Unauthorised CSA bonuses started before IPL 2: Ex board member

Unauthorised CSA bonuses started before IPL 2: Ex board member

This fact emerged when former chairman of the Remuneration Committee of the CSA board Paul Harris testified on the first day of the open hearings at the inquiry headed up by Judge Chris Nicholson.

The hearing was closed for the media when it started on Wednesday, but against threat of action from the media organisations, Nicholson moved it to a bigger venue and allowed them access.

Harris had blown the whistle on huge bonuses that the CSA paid to chief executive Gerald Majola and other Board executives without the sanction of the board for the IPL 2, which was hosted in South Africa two years ago because of security concerns in India at the time due to elections.

Harris, who was subsequently dropped from the Board, told the inquiry that similar unauthorised payments could have started already when the Twenty20 World Cup was hosted in South Africa in 2007, when the director of the tournament Steve Elworthy, who has since left CSA, got a bonus.

"The money was meant to come to CSA and then be dispersed. I believe that it created a precedent of non-disclosure of payments," he said.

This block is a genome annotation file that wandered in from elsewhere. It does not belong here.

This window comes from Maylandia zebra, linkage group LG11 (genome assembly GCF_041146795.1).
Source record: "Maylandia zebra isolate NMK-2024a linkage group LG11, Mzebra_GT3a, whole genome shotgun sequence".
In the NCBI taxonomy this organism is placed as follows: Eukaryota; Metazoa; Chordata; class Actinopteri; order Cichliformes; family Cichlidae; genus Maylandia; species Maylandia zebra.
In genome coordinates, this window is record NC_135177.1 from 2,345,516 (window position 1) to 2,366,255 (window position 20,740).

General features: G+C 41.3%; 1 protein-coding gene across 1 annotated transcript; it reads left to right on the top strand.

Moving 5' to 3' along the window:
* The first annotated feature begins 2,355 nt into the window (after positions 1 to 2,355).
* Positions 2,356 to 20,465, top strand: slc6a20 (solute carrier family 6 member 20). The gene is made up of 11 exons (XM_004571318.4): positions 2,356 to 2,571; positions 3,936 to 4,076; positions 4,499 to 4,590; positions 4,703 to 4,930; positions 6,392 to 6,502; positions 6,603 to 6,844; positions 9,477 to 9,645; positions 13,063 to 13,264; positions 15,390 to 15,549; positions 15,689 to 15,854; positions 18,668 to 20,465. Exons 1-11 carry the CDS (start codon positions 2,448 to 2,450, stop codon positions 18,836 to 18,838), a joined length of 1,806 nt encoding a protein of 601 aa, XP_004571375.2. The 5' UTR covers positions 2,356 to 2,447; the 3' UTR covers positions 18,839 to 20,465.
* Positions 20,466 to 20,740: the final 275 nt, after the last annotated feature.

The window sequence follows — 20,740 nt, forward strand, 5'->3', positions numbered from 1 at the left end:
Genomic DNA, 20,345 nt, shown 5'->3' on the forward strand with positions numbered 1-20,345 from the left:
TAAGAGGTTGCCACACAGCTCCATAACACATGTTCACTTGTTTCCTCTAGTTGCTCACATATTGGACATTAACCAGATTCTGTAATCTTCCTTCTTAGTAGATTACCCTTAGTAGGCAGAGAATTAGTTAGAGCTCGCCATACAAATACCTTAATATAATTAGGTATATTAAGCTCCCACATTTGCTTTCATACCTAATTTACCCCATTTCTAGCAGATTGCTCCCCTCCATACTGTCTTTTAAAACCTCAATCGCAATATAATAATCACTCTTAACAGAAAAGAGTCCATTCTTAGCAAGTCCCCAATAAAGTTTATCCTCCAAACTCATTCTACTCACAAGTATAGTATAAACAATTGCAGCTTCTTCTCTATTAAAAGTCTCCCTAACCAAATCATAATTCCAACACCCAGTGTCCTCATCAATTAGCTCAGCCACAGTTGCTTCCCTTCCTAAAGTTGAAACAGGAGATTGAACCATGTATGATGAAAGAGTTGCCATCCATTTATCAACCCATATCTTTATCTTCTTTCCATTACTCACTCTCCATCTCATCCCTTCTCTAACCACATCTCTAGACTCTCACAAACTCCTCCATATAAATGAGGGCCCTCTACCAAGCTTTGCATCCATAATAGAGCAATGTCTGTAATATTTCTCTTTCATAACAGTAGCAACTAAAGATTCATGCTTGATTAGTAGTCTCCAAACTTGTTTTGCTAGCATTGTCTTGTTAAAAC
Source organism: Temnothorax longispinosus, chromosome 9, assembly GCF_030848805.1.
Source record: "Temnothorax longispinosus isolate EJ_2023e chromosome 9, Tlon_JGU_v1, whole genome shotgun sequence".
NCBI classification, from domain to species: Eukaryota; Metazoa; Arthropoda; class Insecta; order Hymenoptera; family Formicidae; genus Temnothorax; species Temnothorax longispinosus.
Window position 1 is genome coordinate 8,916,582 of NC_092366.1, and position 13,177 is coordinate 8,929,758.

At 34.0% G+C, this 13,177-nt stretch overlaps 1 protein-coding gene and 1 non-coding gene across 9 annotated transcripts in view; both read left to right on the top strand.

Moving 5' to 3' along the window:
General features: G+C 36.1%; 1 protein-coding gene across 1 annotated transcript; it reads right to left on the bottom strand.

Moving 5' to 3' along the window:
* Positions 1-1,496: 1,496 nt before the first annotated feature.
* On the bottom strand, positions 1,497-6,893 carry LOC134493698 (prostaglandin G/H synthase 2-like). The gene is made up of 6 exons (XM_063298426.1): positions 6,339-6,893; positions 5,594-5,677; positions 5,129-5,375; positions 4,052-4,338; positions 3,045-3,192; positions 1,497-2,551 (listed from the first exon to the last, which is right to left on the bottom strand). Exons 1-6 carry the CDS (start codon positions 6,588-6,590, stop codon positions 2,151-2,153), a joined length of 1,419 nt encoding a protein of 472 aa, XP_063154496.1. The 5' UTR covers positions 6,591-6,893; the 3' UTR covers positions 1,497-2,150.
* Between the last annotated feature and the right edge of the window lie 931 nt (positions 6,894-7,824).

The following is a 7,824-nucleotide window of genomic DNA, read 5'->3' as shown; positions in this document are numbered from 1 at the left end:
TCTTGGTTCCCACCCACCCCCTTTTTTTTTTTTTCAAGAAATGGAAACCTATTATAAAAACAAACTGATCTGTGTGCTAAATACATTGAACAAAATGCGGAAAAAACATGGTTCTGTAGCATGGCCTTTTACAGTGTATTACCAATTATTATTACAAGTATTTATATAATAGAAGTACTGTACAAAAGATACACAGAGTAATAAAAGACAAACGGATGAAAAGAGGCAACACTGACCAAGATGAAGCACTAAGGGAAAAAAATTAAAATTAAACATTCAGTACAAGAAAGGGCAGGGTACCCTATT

Harris also gave details of how despite a recommendation by his committee that bonuses for staff members be capped at three times their monthly salaries, and for executives at 25 per cent of their previous year's salary, Majola got a bonus of eight times his annual salary and former chief operating officer Don McIntosh received six times his monthly salary.

Majola also had an annual travel allowance of One million Rands, which the former head of remuneration at the CSA board said could "only be described as ridiculous and would never have been approved by (the remuneration committee)".

While the Board of Control for Cricket in India had paid CSA 3.8 million Rands for staff bonuses, only 2.7 million Rands had been paid out.

The minister instituted the inquiry after almost two years of acrid in-fighting at CSA, which saw its President Mtutuzeli Nyoka, who queried the bonuses, twice removed from office and sponsors withdrawing their support.

Mbalula had requested the inquiry to deliver its findings before Christmas, but Nicholson indicated earlier that the Committee may require more time.